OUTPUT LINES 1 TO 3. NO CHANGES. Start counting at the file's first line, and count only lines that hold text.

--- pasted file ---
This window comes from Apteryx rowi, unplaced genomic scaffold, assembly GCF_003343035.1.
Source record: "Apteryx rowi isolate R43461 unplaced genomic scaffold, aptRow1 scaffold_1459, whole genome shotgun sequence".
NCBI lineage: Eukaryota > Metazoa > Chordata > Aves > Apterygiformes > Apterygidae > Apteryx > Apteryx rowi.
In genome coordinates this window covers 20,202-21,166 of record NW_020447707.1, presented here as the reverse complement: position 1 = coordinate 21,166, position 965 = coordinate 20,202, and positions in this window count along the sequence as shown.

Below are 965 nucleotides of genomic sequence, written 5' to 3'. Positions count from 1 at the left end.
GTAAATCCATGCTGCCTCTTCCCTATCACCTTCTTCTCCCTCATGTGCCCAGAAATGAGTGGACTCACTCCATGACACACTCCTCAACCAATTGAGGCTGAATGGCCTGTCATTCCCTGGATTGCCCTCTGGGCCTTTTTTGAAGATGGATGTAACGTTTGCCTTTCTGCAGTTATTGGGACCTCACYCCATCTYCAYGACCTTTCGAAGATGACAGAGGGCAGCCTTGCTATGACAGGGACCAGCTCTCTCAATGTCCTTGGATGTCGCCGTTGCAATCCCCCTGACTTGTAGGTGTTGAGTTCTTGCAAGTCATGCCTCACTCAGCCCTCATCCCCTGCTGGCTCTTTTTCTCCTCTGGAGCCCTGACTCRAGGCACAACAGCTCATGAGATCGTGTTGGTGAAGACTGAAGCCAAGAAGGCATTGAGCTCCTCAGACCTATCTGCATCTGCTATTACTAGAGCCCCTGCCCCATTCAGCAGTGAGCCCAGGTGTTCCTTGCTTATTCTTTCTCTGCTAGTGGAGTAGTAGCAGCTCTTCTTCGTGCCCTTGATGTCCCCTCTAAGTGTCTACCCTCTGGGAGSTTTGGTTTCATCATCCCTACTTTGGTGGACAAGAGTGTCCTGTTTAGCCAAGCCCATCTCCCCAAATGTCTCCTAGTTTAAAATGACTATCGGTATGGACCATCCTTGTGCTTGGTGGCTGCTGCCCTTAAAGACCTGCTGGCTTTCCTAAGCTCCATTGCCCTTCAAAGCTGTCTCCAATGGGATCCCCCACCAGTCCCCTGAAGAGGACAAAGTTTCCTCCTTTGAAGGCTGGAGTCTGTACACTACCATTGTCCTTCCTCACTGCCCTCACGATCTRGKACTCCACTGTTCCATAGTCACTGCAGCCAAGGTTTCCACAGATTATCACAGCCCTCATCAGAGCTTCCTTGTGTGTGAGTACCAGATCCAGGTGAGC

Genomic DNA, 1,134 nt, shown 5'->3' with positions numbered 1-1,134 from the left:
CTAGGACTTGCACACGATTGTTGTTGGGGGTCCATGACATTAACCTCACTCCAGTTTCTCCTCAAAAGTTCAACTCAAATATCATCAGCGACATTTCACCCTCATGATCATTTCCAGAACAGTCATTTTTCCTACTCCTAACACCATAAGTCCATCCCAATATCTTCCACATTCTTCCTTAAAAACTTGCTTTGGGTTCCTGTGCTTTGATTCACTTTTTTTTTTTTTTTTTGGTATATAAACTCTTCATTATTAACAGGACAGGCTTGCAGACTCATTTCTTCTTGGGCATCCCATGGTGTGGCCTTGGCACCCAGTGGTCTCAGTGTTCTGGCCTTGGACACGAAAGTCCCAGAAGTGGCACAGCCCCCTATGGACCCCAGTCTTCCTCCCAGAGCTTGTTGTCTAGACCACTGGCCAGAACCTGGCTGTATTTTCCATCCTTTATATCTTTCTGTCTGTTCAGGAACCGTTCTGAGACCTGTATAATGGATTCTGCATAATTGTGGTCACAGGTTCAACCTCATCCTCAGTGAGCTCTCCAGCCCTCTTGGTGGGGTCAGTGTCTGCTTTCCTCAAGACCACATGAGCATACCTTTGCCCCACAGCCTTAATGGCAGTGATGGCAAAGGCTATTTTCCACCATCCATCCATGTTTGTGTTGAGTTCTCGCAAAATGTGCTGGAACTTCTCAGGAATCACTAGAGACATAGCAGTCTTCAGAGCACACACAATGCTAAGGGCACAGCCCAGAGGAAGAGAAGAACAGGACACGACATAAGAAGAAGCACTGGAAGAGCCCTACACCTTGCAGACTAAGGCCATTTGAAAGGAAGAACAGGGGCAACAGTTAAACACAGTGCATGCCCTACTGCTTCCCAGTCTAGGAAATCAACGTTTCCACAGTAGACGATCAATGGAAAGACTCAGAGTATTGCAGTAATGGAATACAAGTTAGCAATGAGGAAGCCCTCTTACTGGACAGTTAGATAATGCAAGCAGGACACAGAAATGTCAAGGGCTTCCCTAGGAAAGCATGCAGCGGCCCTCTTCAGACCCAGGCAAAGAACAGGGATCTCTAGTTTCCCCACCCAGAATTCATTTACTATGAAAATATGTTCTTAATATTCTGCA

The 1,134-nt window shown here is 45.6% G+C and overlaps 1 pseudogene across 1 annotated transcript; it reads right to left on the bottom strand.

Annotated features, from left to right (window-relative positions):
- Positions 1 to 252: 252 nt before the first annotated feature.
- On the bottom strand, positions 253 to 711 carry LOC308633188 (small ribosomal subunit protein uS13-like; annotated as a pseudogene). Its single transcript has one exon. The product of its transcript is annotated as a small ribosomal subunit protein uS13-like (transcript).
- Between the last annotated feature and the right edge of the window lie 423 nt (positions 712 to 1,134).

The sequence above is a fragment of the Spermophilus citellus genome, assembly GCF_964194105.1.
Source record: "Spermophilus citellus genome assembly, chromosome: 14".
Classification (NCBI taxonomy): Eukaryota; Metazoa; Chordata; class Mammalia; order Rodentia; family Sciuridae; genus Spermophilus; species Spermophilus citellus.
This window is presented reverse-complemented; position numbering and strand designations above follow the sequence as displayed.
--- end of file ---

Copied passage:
This window comes from Apteryx rowi, unplaced genomic scaffold, assembly GCF_003343035.1.
Source record: "Apteryx rowi isolate R43461 unplaced genomic scaffold, aptRow1 scaffold_1459, whole genome shotgun sequence".
NCBI lineage: Eukaryota > Metazoa > Chordata > Aves > Apterygiformes > Apterygidae > Apteryx > Apteryx rowi.